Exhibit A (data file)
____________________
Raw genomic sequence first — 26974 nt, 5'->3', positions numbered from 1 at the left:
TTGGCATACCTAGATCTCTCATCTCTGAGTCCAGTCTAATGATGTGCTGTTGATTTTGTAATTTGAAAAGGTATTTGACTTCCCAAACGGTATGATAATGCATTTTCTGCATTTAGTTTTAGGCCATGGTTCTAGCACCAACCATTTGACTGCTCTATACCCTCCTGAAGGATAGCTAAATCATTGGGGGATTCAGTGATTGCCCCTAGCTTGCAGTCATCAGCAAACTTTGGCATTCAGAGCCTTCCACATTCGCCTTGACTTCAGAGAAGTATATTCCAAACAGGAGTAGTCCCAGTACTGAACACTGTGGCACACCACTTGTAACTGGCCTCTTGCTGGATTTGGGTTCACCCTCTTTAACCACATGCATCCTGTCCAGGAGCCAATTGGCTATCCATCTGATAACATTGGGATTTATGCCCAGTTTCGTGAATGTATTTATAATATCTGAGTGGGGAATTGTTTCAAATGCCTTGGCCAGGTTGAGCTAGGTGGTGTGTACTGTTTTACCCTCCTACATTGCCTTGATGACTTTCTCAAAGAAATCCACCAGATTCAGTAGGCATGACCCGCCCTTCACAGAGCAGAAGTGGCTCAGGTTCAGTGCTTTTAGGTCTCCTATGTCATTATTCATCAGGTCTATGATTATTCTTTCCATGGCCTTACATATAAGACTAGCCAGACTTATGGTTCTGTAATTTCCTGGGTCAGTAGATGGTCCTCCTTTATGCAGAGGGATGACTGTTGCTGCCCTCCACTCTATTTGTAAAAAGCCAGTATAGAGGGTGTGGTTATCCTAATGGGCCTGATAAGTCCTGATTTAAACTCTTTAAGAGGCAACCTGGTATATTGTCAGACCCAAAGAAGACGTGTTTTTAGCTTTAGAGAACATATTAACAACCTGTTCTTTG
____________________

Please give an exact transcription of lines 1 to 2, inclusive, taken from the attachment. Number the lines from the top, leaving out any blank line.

Raw genomic sequence first — 26974 nt, 5'->3', positions numbered from 1 at the left:
TTGGCATACCTAGATCTCTCATCTCTGAGTCCAGTCTAATGATGTGCTGTTGATTTTGTAATTTGAAAAGGTATTTGACTTCCCAAACGGTATGATAATGCATTTTCTGCATTTAGTTTTAGGCCATGGTTCTAGCACCAACCATTTGACTGCTCTATACCCTCCTGAAGGATAGCTAAATCATTGGGGGATTCAGTGATTGCCCCTAGCTTGCAGTCATCAGCAAACTTTGGCATTCAGAGCCTTCCACATTCGCCTTGACTTCAGAGAAGTATATTCCAAACAGGAGTAGTCCCAGTACTGAACACTGTGGCACACCACTTGTAACTGGCCTCTTGCTGGATTTGGGTTCACCCTCTTTAACCACATGCATCCTGTCCAGGAGCCAATTGGCTATCCATCTGATAACATTGGGATTTATGCCCAGTTTCGTGAATGTATTTATAATATCTGAGTGGGGAATTGTTTCAAATGCCTTGGCCAGGTTGAGCTAGGTGGTGTGTACTGTTTTACCCTCCTACATTGCCTTGATGACTTTCTCAAAGAAATCCACCAGATTCAGTAGGCATGACCCGCCCTTCACAGAGCAGAAGTGGCTCAGGTTCAGTGCTTTTAGGTCTCCTATGTCATTATTCATCAGGTCTATGATTATTCTTTCCATGGCCTTACATATAAGACTAGCCAGACTTATGGTTCTGTAATTTCCTGGGTCAGTAGATGGTCCTCCTTTATGCAGAGGGATGACTGTTGCTGCCCTCCACTCTATTTGTAAAAAGCCAGTATAGAGGGTGTGGTTATCCTAATGGGCCTGATAAGTCCTGATTTAAACTCTTTAAGAGGCAACCTGGTATATTGTCAGACCCAAAGAAGACGTGTTTTTAGCTTTAGAGAACATATTAACAACCTGTTCTTTG